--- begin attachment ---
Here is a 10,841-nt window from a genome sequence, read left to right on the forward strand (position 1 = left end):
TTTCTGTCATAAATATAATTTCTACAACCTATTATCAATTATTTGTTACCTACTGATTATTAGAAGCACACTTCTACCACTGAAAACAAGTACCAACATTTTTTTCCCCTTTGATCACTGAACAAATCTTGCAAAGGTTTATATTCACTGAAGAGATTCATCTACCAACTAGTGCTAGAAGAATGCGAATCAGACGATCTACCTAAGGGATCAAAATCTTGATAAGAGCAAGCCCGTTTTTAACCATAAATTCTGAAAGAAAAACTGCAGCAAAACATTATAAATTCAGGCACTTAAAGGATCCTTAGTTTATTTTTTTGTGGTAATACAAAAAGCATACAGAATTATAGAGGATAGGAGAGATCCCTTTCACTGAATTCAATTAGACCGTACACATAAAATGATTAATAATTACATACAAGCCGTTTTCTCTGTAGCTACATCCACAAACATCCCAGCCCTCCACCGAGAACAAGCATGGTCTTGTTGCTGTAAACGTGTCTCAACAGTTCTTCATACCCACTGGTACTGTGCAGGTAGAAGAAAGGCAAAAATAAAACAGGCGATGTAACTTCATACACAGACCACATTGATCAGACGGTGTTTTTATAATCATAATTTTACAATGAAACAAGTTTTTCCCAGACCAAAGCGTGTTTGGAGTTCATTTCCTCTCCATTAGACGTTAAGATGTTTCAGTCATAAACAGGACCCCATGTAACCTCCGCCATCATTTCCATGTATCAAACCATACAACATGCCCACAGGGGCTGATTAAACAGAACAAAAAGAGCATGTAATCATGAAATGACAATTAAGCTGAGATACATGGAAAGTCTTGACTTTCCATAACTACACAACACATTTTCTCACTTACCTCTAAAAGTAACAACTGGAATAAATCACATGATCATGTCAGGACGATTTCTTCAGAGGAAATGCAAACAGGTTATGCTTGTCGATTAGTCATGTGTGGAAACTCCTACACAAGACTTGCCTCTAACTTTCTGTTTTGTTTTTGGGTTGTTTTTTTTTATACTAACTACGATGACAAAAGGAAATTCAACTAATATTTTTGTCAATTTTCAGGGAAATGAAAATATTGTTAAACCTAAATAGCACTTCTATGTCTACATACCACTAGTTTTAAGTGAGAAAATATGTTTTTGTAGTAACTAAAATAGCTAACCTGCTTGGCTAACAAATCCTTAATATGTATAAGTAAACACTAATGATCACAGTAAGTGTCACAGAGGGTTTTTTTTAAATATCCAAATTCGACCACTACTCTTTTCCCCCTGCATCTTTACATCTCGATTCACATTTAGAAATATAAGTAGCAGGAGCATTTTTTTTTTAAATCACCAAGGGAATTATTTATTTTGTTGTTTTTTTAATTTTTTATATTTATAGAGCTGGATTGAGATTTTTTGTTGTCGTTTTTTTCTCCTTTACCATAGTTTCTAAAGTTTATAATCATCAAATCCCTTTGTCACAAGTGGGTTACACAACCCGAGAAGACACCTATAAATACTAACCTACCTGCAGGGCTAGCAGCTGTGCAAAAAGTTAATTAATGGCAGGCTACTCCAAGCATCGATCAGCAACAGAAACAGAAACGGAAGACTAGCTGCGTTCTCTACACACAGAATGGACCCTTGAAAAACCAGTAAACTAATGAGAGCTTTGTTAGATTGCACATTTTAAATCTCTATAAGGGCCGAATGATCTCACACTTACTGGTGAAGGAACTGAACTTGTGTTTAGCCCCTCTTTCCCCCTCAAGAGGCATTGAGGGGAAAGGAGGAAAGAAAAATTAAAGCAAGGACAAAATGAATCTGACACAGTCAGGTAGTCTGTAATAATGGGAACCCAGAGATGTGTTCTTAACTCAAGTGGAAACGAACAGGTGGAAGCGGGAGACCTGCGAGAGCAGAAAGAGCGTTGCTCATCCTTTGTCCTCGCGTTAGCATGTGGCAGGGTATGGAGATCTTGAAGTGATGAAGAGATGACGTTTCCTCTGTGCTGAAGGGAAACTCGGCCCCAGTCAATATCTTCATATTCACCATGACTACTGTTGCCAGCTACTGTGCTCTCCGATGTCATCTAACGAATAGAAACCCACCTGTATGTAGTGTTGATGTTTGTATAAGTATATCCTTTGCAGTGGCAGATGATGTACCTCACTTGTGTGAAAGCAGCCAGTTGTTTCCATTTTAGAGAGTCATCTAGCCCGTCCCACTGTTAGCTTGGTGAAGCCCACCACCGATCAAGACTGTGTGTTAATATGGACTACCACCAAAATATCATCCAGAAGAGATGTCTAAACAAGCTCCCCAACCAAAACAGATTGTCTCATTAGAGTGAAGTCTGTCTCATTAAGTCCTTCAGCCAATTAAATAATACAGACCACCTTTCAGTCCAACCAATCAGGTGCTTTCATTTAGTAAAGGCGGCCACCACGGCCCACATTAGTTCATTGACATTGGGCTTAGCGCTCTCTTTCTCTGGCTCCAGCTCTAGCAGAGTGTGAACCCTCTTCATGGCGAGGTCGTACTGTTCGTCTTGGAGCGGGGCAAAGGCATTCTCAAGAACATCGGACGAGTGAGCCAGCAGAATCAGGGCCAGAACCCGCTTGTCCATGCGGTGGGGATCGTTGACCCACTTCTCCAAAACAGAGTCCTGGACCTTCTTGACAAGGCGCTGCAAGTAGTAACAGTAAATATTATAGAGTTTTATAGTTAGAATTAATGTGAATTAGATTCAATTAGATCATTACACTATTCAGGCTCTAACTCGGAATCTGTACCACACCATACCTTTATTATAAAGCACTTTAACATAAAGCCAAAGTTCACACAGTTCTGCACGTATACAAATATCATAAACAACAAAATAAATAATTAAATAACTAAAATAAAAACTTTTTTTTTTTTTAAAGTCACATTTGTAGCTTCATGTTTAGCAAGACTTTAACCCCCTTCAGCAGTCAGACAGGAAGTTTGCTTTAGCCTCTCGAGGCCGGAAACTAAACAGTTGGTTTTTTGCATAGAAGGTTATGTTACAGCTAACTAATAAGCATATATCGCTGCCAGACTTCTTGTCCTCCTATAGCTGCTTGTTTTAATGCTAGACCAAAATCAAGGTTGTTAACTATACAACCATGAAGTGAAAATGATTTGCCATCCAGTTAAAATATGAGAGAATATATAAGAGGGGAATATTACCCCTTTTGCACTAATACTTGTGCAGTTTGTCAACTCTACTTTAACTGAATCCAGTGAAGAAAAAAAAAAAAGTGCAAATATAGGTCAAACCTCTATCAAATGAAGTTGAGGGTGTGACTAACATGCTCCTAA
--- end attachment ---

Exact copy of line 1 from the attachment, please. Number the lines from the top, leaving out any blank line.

Here is a 10,841-nt window from a genome sequence, read left to right on the forward strand (position 1 = left end):